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Emily D. Swoboda

Long-Standing Class-Action Suit against Google, Yahoo Dismissed

2 December 2008

The dismissal of a four-year-old class-action suit against two California Internet search engines may have gone virtually unnoticed, but its potential impact and its merits -- or lack thereof -- have not.

Richard A. Kramer, a judge in the Superior Court of California, San Francisco County, on Nov. 7 dismissed the case brought by Mario Cisneros and Michael Voight, both residents of California, in May 2004.

The plaintiffs sued Google Inc., Yahoo Inc. and 11 other search engines and portal sites for illegally taking revenue from online gambling advertising, claiming the ads violated the California Business and Professions Code and caused substantial financial harm to the State of California and its residents. In the end, Google and Yahoo were the only parties remaining in the suit.

The ads in question are sponsored links that appear at the top or the side of the search-results page -- Google's AdWords program, for example, offers text-based linked ads which receive top billing on the results page.

Initially, the plaintiffs asked for financial damages, based on revenue gained from online gambling advertising. Mr. Voight, in fact, claimed to have lost $100,000 at online gambling sites he found through the search engines. But an earlier ruling denied any form of monetary compensation and said the plaintiffs could ask only for injunctive relief in the event of a favorable outcome.

Google and Yahoo, however, stopped taking I-gaming advertising in April 2004, when a federal grand jury was investigating Internet gambling in the United States -- before the suit was brought in the San Francisco court.

Because Google and Yahoo had demonstrated they had stopped taking online gambling advertising before the complaint was filed, Judge Richard A. Kramer found the plaintiffs had no standing to ask for injunctive relief.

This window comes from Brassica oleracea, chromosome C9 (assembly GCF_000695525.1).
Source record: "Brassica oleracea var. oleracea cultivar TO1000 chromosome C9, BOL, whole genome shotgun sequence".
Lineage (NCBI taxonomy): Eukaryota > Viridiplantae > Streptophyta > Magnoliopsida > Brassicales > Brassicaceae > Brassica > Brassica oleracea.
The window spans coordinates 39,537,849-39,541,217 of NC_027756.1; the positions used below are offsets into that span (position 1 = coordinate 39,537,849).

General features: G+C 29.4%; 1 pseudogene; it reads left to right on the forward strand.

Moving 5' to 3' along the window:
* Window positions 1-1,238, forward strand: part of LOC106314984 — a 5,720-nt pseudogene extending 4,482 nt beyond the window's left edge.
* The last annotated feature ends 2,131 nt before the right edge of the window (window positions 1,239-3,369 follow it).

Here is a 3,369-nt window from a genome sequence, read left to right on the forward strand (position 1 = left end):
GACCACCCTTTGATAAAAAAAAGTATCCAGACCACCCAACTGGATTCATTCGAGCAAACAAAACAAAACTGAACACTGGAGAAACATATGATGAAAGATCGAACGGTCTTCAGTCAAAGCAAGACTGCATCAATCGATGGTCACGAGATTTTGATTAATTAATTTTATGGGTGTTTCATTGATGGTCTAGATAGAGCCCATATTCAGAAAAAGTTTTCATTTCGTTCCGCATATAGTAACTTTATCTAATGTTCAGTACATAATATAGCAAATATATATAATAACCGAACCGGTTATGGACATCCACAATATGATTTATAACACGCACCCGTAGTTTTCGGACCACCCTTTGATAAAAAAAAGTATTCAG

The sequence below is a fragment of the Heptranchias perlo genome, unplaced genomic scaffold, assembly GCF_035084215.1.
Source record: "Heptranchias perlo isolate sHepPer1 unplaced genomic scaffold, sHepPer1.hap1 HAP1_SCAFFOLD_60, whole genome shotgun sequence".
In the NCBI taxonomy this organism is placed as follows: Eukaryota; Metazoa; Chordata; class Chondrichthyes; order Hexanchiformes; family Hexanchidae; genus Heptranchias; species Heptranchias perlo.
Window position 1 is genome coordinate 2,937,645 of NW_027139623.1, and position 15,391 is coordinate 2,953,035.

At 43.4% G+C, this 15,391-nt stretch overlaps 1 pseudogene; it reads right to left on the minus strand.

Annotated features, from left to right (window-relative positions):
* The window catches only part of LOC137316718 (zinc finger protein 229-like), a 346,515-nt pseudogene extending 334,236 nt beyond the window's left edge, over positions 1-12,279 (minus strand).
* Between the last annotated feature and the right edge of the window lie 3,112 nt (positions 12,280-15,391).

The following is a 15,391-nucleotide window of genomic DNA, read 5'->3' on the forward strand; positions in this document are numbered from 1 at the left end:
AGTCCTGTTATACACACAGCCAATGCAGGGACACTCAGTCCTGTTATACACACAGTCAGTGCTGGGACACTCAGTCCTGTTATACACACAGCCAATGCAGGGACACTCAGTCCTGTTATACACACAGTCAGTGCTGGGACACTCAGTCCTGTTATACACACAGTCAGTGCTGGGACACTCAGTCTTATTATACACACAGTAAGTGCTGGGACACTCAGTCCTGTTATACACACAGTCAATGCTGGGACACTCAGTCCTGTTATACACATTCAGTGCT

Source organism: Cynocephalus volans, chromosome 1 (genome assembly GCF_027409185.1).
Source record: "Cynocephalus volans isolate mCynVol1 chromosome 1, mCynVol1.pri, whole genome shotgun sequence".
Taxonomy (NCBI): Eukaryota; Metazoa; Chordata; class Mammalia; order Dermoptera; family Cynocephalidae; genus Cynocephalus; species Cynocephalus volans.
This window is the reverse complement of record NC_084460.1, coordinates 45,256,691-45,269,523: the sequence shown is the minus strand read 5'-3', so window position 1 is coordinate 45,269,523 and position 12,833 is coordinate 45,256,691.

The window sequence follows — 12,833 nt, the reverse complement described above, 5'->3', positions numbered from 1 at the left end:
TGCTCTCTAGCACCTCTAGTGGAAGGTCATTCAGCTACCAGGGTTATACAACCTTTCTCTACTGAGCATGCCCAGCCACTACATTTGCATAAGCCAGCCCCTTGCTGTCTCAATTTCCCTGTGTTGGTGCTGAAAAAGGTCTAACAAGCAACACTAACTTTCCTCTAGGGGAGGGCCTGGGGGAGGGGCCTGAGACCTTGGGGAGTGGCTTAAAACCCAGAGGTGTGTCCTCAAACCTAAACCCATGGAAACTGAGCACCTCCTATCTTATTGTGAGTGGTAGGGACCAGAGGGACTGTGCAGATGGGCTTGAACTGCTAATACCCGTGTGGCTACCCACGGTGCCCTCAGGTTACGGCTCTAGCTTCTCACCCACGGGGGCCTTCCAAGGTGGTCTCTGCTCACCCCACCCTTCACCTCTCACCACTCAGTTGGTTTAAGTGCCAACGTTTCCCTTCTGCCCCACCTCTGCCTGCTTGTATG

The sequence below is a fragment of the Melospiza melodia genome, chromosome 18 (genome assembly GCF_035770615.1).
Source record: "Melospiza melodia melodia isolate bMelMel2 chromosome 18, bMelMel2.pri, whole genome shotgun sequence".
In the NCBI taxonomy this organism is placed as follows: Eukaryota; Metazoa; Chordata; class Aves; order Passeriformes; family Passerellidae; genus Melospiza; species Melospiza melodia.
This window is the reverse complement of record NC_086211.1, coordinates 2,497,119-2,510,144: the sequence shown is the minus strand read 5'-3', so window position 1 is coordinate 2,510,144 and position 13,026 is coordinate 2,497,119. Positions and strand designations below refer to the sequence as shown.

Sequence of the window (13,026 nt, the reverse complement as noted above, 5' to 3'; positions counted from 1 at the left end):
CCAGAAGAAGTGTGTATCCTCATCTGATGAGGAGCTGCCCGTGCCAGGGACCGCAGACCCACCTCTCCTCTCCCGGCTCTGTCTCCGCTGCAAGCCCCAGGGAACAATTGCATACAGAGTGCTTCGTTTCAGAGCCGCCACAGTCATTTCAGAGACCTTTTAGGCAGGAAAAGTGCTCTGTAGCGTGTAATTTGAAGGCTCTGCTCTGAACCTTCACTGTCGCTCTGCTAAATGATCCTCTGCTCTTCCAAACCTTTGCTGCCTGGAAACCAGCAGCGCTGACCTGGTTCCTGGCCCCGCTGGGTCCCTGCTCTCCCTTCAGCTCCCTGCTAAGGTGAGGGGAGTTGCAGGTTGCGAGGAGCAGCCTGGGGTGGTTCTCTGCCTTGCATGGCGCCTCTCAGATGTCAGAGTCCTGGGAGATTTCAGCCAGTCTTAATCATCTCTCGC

"An injunction has to mean something -- it has to work," Lawrence G. Walters, an Internet gambling attorney and partner at Weston, Garrou, Walters & Mooney, told IGamingNews.

"And the court said, 'Look, there's nothing that's going to stop these plaintiffs from gambling in terms of an injunction,’ “ he continued. “ ‘We can tell Google and Yahoo anything we want, but the non-sponsored links are still going to appear -- you can't control those.’ “

In addition, section 230 of the Federal Communications Decency Act, upon which Judge Kramer based his ruling, provides immunity from liability for providers and users of an "interactive computer service" who publish information provided by outside sources.

Martin D. Owens Jr, a California gaming attorney, explained Section 230 in simpler terms.

"The question boils down to whether or not an advertiser or I.S.P. can be considered the same thing as a publisher," Mr. Owens told IGN. "Publishers are responsible for the naughty things their authors say. But if you are running a bulletin board, or the electronic equivalent thereof, well, you've got no control if somebody posts something. So you can't be hit for that."

But at the same time, a problematic situation arises with the statute. In some legal circles, the very act of installing a filter on a Web site can mean admitting responsibility for the content, thus making an advertiser or I.S.P. liable, Mr. Owens said.

"Meanwhile, if you made no attempts to clean up the content, that proved that you were not a publisher, and therefore not legally responsible, even if that led to more not less obscenity, as a concrete result," he said. "The Supreme Court called this ‘a disincentive to self-regulation’ and therefore held that the Communications Decency Act ‘creates a federal immunity to any cause of action that would make service providers liable for information originating with a third-party user of the service.’ "

Significantly, Judge Kramer’s is the first decision where Section 230 of the decency act has been applied to search engine-sponsored links, which may have some potentially far-reaching consequences for linked sites.

"Section 230 issues usually come up where people are posting profiles online, like on dating sites or blogs or commentaries or communities where people are just writing things," Mr. Walters said.

"But this is clearly commercial activity,” he went on. “Basically, what they're saying is that if you allow submitters of the links to submit the information themselves; if you don't organize and decide what goes on and what doesn't; if you let it be an auto-post situation and you have some automated programs that exclude certain things -- you're not going to be held liable for the links or what's being promoted by those links."

While Yahoo could not be reached for comment, Google said the company is very happy with the judge's ruling.

"In the case of any frivolous litigation claims, we will always aggressively litigate against those," Andrew Pederson, a spokesman for Google, told IGN.

Calls and e-mails to Ira Rothken, attorney for the plaintiffs, were unreturned by press time.

Long-Standing Class-Action Suit against Google, Yahoo Dismissed is republished from
Emily D. Swoboda
Emily D. Swoboda